• Out license first few compounds to gain revenues then selectively bring to market certain compounds
        • Usually in indication and geographies with manageable distribution
    • 17. Fully Integrated Pharma Company (FIPCo)
      • Rare for newer biotech today except in some niche areas ( ex Gilead)
        • Today FIPCo biotech are original players.
      • Very challenging for start-up
        • Timeline to build expertise and capacity too long
      • Large existing biotech FIPCos suffering same challenges as large pharma ( i.e dry pipeline, reduced innovation, increased cost of development)
      RESEARCH PRE CLINICAL CLINICAL PHASE I CLINICAL PHASE II CLINICAL PHASE III MANU- FACTURING SALES/ MKT’ING/ DIST’ION Skills Needed Financing
      • Biotech: Amgen, Genentech, Biogen Idec,
      • Valera >Indevus ( urology and endocrinology)
      Examples
      • Need skills across the value chain, although increasingly much is being outsourced.
      • Deep pockets to run expensive Phase III clinical trials, and extensive sales and marketing operations.
      • VCs would probably find time to ROI too long…
    • 18. Virtually Integrated Pharma Company (VIPCo)
      • Value Proposition:
      • The experts in bringing drugs to the global market through greater operational flexibility
      • Rent…. Don’t own!
      RESEARCH PRE CLINICAL CLINICAL PHASE I CLINICAL PHASE II CLINICAL PHASE III MANU- FACTURING SALES/ MKT’ING/ DIST’ION
      • Value Chain:
      • Strong but very lean management team that outsources most if not all aspects drug development, manufacturing and distribution
      • Revenue Generation Model:
      • Own IP and clinically develop drug to point that pharma interested in buying it or sell drug themselves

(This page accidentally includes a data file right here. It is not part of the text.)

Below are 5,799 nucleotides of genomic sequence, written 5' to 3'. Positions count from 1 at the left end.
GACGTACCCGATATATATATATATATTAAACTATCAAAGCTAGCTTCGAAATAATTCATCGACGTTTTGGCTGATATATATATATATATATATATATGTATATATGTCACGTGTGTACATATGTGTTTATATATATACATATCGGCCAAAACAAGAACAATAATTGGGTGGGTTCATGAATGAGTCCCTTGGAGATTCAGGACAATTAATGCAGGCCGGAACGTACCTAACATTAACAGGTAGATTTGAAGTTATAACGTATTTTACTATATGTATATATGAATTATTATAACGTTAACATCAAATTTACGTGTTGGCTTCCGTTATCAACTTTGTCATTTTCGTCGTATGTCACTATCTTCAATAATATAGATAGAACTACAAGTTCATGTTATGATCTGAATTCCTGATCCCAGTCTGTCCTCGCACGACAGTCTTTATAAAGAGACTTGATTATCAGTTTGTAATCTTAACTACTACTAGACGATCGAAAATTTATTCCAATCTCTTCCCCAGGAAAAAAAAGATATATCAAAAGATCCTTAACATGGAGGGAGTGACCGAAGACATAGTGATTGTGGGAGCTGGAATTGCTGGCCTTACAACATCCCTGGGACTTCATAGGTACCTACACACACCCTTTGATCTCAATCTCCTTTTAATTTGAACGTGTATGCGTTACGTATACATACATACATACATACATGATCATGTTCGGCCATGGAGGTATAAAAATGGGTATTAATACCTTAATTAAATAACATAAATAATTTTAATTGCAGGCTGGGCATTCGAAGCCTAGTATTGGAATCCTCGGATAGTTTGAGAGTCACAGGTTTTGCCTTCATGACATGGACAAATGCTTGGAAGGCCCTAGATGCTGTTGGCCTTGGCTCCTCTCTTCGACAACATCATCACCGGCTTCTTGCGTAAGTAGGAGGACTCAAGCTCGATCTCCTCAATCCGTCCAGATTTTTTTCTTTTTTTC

Lean Management
    • 19. Research Model
      • Value Proposition:
      • Able to discovery and develop drugs faster, most often in a niche expertise
      RESEARCH PRE CLINICAL CLINICAL PHASE I CLINICAL PHASE II CLINICAL PHASE III MANU- FACTURING SALES/ MKT’ING/ DIST’ION
      • Value Chain:
      • Usually take drugs to pre-clinical or phase I
      • Revenue Generation Model:
      • License out IP for milestone payments for development , and royalties
    • 20. Research Model
      • The basic model coming out of academia
        • Cost subsidized by Govm’t grants
      • Can be hard to get to Pre Clin package together
        • Easy to find yourself in the “valley of death”
      • Single compound or discovery pipeline
      • You need to be best in class in research
      • Business development
      RESEARCH PRE CLINICAL CLINICAL PHASE I CLINICAL PHASE II CLINICAL PHASE III MANU- FACTURING Skills Needed
      • VCs don’t “love” it
        • High Risk/ Low return
        • Licensing at earliest valuation
        • Need to be earth shatteringly new to get attention
      Financing
      • Neuraxon
      • Affinium…
      • Trillium
      • Ellipsis Neurochem
      Examples SALES/ MKT’ING/ DIST’ION
    • 21. Platform Model
      • Value Proposition:
      • 1 st Generation: Offering pharma access to research tools that they don’t have expertise in. Requires limited capitalization and potential for quick revenues
      • 2 nd Generation: Hybrid offering services and has own proprietary development program
      RESEARCH PRE CLINICAL CLINICAL PHASE I CLINICAL PHASE II CLINICAL PHASE III MANU- FACTURING SALES/ MKT’ING/ DIST’ION
      • Value Chain: